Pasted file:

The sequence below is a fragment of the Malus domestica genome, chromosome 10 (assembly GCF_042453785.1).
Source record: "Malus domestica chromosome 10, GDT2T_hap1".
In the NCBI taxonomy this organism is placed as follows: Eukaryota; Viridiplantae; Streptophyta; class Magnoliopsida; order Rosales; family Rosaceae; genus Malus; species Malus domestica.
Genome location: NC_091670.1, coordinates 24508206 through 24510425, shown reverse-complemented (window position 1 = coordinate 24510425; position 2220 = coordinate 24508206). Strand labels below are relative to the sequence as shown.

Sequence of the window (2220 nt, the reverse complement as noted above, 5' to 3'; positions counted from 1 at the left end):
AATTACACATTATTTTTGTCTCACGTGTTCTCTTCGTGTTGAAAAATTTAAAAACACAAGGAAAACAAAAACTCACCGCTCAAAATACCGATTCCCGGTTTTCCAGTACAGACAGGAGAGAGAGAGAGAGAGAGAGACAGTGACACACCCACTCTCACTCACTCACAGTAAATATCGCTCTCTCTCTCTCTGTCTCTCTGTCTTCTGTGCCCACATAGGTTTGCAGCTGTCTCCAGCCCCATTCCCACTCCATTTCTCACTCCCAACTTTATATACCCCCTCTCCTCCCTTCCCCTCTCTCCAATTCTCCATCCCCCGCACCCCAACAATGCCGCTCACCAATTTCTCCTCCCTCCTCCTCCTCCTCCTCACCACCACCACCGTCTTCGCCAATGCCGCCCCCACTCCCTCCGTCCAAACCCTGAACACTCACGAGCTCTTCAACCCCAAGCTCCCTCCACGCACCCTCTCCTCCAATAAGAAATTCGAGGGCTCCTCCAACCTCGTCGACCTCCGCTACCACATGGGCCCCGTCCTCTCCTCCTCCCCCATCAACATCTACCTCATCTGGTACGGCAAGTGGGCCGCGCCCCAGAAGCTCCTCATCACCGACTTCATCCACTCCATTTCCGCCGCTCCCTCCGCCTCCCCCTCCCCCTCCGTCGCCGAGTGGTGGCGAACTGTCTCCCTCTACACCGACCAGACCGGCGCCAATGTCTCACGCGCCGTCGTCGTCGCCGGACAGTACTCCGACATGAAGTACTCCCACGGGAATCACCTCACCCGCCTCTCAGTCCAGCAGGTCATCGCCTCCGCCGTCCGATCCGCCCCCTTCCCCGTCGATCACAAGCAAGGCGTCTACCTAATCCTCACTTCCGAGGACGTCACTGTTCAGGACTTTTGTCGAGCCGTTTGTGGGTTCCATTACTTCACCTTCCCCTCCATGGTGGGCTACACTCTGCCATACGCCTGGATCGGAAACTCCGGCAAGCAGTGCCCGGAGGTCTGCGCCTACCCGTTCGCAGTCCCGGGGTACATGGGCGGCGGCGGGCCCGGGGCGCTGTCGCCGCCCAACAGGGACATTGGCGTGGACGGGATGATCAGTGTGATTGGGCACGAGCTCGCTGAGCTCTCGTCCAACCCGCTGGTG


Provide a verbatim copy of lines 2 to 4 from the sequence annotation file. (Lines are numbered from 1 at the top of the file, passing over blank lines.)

Source record: "Malus domestica chromosome 10, GDT2T_hap1".
In the NCBI taxonomy this organism is placed as follows: Eukaryota; Viridiplantae; Streptophyta; class Magnoliopsida; order Rosales; family Rosaceae; genus Malus; species Malus domestica.
Genome location: NC_091670.1, coordinates 24508206 through 24510425, shown reverse-complemented (window position 1 = coordinate 24510425; position 2220 = coordinate 24508206). Strand labels below are relative to the sequence as shown.